Okay, so here
is a story about a psychology racism study. To summarize briefly, non-black students are picked for this study where some read a situation and others see it acted out. So, a room has a black and a white person and while leaving, the black bumps the white. After the black person leaves, the white person does nothing or says "hates when black people do that" or says the N-word. The participants are then told the experiment is starting and to pick one of the two as a partner.
Okay, the researches found that even though people would say they wouldn't pick the racist white person when reading the story, those who saw it acted out picked the white person by a larger margin.
So, yeah, the research is what it is. I have a basic comment on the study itself at the end, but I would really like to comment on what is being unsaid. Where is the study of black people? No really, where is that study?
From the article's description, I am assuming Asians and Latinos were part of the participants. But there couldn't be black people! So finding non-blacks are hypocritical of sorts is fine and all, but where are the black people? So what you may be asking? Well, the problem may not lie with the researchers but with the news reporters. (Doesn't it usually? Hehe.) See, saying non-blacks have a gap in what they say vs. what they do is one thing, but isn't it racist? Without a study examining black people as participants, this report is implying that blacks aren't racist, even though some of the most famous black "race relations" people are as racist as a white supremest. (Yes, I am talking about Jesse Jackson and Al Sharpton here, but there are far more examples as well. And, unlike David Duke and his ilk, these jackholes are idolized by the media. Now who's the racist, eh?)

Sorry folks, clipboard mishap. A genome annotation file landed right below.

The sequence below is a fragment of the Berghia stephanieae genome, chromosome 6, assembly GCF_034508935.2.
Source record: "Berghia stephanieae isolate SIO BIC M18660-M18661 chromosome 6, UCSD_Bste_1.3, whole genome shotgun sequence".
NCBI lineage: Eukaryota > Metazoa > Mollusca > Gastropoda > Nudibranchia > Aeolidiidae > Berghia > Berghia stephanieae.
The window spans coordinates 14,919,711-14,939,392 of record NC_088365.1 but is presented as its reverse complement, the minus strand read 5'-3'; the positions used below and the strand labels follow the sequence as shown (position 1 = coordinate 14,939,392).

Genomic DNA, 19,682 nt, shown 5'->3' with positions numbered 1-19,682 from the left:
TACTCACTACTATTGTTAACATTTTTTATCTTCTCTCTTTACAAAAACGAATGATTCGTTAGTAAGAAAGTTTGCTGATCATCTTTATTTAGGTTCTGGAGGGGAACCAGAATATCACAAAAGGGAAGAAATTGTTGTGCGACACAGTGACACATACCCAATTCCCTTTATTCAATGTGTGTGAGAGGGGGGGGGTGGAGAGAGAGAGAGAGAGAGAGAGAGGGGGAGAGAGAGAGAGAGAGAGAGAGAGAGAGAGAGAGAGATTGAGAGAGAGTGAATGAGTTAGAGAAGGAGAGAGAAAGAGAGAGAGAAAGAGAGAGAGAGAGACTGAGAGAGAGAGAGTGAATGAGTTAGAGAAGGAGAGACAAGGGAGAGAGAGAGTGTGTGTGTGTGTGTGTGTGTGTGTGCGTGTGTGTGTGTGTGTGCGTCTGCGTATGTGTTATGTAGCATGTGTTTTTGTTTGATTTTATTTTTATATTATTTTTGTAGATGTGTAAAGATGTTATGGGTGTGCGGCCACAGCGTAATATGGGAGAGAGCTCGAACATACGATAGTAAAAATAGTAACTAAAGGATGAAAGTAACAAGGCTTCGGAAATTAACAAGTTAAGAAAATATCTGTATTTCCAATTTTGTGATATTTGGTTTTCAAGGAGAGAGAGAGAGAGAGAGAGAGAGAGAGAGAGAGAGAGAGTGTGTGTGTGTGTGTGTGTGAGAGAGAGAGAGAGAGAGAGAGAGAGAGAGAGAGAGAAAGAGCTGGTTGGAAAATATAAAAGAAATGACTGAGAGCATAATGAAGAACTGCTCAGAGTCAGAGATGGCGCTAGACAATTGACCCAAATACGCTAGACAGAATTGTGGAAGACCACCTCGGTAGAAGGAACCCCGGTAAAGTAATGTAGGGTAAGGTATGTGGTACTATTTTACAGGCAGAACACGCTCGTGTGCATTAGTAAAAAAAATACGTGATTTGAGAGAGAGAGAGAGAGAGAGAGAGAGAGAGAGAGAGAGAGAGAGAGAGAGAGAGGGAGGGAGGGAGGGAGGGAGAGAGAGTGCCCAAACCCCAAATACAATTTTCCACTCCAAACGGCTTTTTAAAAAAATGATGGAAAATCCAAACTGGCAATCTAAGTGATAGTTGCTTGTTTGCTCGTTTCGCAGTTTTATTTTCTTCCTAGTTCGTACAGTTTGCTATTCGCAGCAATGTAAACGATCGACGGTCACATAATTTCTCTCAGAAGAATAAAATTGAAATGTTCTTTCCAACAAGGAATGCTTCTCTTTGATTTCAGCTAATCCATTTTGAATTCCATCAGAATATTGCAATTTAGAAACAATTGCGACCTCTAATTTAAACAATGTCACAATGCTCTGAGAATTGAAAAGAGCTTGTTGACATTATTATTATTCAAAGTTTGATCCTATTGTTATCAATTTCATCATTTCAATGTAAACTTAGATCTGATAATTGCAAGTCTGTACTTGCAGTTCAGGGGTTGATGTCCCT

Okay, here is my one problem with this study. Even though someone makes a racist statement, it is difficult to say why others do what they do. Sure, when reading the story, you can think one thing, but when you see it acted out, there is another variable: the actors. Let me make this real by using myself as an example. Sure, I wouldn't care for either comment, would that make me more likely to pick a black person as a partner? Maybe, maybe not. Growing up in pretty much an all-white area, how comfortable would I be with a black partner? (Having had some in school, my reaction is different from when I graduated high school.) But if given a choice? I probably would still pick the white person; not from any overt racism, but because that is what I am comfortable with. Now, this is why you need a black participant study. Would black people choose the black partner because that is what they are comfortable with? Maybe, maybe not. But is that really racist? Not really. This is kind of like picking a male or a female as a partner. It depends on the people involved. In today's society, if I didn't know either person, I would probably pick the male simply because there is less risk for me. (Remember, think worst case scenario. The risk of me finding a femi-Nazi would be something to worry about. Is that sexist? No, cause I admit the guy could be a femi-Nazi, but he can't say I oppressed him because he is female. Even something as unlikely as that can play a part in who we would choose.)